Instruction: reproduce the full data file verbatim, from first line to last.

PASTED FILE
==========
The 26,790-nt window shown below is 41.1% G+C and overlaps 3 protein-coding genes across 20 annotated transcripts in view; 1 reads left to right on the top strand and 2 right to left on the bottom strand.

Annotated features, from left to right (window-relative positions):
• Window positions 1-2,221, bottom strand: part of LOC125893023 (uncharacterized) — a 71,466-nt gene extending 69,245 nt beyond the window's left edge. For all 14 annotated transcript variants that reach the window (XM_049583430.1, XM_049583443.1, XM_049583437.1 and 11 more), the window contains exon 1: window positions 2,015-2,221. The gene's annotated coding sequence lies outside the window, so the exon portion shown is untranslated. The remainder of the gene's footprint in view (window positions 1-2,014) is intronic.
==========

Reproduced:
The 26,790-nt window shown below is 41.1% G+C and overlaps 3 protein-coding genes across 20 annotated transcripts in view; 1 reads left to right on the top strand and 2 right to left on the bottom strand.

Annotated features, from left to right (window-relative positions):
• Window positions 1-2,221, bottom strand: part of LOC125893023 (uncharacterized) — a 71,466-nt gene extending 69,245 nt beyond the window's left edge. For all 14 annotated transcript variants that reach the window (XM_049583430.1, XM_049583443.1, XM_049583437.1 and 11 more), the window contains exon 1: window positions 2,015-2,221. The gene's annotated coding sequence lies outside the window, so the exon portion shown is untranslated. The remainder of the gene's footprint in view (window positions 1-2,014) is intronic.